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We regularly publish some great healthy living tips, new recipes and other Prune tidbits on our blog

The key to keeping well in winter? Keeping warm!

Posted by Sunsweet - Wednesday, February 25, 2015

The key to keeping well in winter? Keeping warm!

Being cold can have a negative impact on health, causing colds and flus and even things like heart problems and depression; that's according to Live Well, healthy living advice from the NHS. So read on, for our top four keeping toasty tips.

  1. A study by the Yale School of Medicine found that wrapping up warm, snuggling that nose into a cosy scarf, may help to keep colds at bay. That's because the common cold virus is able to multiply more readily when temperatures drop. Professor Akiko Iwasaki says, “If you can prevent the airway temperature from getting lower, it’s probably a good thing." What a fabulous excuse for stocking up on a chic scarf or two!
  2. Drawing the curtains after nightfall, keeping drafts to a minimum by closing internal doors, using hot water bottles to air your bed... Simple, old-fashioned and cost-effective tips for a cosy home. Try to keep active, even when you're planning to stay in the house. By moving around and dressing in cosy layers, you can help to stop your body's core temperature from plummeting.
  3. Choosing hearty, nourishing and warming dishes – like soups and stews – can help to stop the body from feeling chilly. Choose ingredients that punch above their weight when it comes to nutrition. Prunes, for example are a source of vitamin B6 and copper which support a healthy immune system. Oats are rich in fibre and release energy slowly. Combine the two – with water or milk - to make a deliciously fruity and satisfying porridge that the whole family will enjoy. An excellent way to kick-start the day, no matter how wintry the morning.
  4. Hot drinks - enjoyed regularly throughout the day - have an important role to play, too, in keeping warm. Research at the Common Cold Centre, at Cardiff University, studied the effect of hot drinks on colds. Professor Ron Eccles found that, “Both drinks were beneficial, but the hot drink was much more beneficial.” Why not try adding mulled wine spices to prune juice before gently warming it? Delicious!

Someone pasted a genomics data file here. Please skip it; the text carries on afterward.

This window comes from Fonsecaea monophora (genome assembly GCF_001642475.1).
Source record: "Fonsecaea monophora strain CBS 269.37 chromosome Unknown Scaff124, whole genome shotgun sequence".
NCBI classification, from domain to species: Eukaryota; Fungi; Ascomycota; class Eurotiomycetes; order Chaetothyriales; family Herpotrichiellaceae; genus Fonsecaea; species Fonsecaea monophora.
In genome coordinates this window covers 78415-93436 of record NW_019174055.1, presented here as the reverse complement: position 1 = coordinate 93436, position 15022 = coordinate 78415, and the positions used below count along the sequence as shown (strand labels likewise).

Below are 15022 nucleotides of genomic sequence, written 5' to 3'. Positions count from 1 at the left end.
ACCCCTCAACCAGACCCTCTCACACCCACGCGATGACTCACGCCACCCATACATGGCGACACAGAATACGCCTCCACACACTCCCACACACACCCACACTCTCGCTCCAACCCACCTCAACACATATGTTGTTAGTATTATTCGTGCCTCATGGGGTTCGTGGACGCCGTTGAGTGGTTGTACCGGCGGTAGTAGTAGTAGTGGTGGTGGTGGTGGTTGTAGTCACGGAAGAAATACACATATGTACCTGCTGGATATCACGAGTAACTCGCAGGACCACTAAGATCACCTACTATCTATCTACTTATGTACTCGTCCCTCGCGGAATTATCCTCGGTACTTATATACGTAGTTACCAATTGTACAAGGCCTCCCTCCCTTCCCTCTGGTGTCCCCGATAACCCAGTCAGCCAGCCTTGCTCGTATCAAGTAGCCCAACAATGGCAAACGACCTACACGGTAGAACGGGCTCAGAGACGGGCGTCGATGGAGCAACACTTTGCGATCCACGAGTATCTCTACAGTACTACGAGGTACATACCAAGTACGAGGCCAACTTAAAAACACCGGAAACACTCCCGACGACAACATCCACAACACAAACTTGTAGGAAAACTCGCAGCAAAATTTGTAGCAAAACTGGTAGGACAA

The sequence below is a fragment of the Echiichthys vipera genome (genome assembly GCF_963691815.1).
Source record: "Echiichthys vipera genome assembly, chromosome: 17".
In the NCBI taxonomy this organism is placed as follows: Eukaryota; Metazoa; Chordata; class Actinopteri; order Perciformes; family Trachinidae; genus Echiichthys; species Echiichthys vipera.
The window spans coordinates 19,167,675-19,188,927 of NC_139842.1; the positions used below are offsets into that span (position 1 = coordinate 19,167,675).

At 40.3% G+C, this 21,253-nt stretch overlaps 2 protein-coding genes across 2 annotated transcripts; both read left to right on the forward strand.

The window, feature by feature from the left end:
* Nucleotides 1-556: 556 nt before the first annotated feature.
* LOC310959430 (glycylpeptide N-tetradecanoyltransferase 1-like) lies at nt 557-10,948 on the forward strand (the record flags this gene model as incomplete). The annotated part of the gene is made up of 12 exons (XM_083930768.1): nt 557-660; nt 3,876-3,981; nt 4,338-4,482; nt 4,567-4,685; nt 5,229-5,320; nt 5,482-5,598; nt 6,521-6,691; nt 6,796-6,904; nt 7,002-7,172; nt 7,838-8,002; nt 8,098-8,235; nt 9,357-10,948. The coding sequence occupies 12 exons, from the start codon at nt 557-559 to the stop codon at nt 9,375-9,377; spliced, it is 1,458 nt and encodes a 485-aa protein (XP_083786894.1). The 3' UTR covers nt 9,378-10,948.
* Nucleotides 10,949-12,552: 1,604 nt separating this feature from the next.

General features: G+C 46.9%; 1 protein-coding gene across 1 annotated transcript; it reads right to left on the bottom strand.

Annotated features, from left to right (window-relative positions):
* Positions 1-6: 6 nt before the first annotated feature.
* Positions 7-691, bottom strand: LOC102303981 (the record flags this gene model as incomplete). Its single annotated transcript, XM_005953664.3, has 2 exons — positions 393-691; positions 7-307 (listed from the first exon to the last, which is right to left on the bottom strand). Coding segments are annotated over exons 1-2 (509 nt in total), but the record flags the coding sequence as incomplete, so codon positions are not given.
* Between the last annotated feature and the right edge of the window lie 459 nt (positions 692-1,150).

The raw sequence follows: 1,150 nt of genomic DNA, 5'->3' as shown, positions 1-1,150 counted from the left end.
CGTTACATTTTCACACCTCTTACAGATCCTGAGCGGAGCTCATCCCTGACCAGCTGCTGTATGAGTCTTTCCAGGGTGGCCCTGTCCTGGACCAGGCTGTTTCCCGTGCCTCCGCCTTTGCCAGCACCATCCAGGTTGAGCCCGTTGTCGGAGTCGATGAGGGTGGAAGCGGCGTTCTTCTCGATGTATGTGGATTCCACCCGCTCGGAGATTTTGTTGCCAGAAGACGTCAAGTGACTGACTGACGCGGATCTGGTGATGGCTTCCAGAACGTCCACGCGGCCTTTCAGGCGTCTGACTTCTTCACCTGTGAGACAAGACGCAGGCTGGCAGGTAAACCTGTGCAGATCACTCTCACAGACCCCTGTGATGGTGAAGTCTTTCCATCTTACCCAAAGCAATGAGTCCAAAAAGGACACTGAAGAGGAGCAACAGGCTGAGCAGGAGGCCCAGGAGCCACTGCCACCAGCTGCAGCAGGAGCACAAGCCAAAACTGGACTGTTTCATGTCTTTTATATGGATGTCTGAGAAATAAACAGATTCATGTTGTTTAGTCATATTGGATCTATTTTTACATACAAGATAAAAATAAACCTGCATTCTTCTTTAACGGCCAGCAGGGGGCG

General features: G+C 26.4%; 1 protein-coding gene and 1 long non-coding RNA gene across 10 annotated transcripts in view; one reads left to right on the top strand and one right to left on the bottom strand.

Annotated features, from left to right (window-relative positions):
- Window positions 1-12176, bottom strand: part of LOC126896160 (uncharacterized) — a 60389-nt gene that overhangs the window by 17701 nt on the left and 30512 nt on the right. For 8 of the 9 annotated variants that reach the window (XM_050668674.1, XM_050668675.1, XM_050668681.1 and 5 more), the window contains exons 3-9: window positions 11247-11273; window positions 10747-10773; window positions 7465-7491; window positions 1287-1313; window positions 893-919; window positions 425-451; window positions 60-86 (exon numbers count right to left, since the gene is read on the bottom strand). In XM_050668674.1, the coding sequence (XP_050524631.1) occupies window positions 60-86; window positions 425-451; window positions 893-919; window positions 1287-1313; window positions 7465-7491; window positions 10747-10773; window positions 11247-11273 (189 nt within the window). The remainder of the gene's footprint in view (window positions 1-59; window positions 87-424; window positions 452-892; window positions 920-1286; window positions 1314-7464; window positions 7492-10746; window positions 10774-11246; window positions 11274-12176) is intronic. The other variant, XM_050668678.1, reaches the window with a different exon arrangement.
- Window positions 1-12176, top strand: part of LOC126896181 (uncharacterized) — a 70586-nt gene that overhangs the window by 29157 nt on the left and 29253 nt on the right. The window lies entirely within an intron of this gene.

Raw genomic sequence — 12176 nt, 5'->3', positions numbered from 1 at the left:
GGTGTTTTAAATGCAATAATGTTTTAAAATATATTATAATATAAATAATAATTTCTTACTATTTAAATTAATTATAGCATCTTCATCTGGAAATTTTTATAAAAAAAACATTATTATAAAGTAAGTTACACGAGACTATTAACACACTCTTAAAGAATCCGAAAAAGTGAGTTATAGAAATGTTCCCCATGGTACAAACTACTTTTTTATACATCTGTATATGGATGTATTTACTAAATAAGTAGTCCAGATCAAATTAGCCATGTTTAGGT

5 Steps to a Healthier Lunch

Posted by Sunsweet - Tuesday, February 17, 2015

5 Steps to a Healthier Lunch 


1. Get organised

To eat healthier you need to make your life as easy as possible. Before you even consider what to make for lunch, check your selection of lunchboxes, containers and beakers and think of what else you might need. A large traditional lunch box is great for sandwiches, but if you are hoping to be more adventurous, you might consider purchasing a flask or range of smaller clip boxes for soups, fruit and of course dried fruits such as Sunsweet prunes. Plan your lunches for the week at the weekend and include your ingredients as part of your weekly shop. 


2. Vary your offering

You wouldn't want to eat the same thing for dinner every day, so why do the same with lunch? Too often we get stuck in a rut of making or indeed ordering the same sandwiches every day. Try a wrap, an open sandwich, a pasta salad or a baked potato to vary it up. If cooking the evening before, think of how you could use some of those leftover vegetables, meat or fish to make your lunch the next day. This will add variety into your diet and save you money too. Try out our vegetarian tortilla wrap  to liven up your lunch box. 


3. Soup glorious soup

It's cold out, so what is more satisfying at lunchtime than a bowl of hot nourishing soup? For the carnivores among you, making stock out of your next roast chicken will ensure any soup you make will be flavoursome. Or just buy pre-prepared stock cubes or liquids as the basis of your soup, add some dinner leftovers and vegetables and you are good to go. For increased protein, add chickpeas or bacon pieces and to enhance the flavour, a dash of olive oil, a teaspoon of parmesan cheese, or a sprinkling of fresh herbs is all you need. 


4. Include some proteins

Protein is essential for filling you up for longer and balancing blood sugar levels and therefore is essential to eat at regular intervals throughout the day. Good sources of protein include meat, fish, cheese, nuts and tofu which can often get left out with the traditional bread based lunch. Add to sandwiches, salads, or serve as a side but make sure to include some in your lunch. For kids' lunches, you could go American and try out some peanut or almond butter. Served on wholegrain bread with either bananas or jam, these nut butters will provide some healthy midday protein.   


5. Drink, drink, drink

For those who don't have access to a kitchen or water cooler in work or school, don't forget to bring a bottle of water with you. We all know we should be drinking two litres per day but unless it is at your desk beside you it is easy to forget. While obviously fizzy and sweetened drinks are to be avoided, fruit juices and even tea and coffee in moderation can all count towards your required daily fluid intake.

No Time to work out?

Posted by Sunsweet - Tuesday, January 20, 2015

You might not have time to go to the gym or do a fitness class, but that doesn't mean you cannot get fit. The trick is to try and bring fitness into your everyday life and disguise your exercise by doing things you enjoy. Do you like to dance, cycle, walk the dog or does vigorous housework de-stress you?   All these things are exercise – they get your heart pumping and burn calories.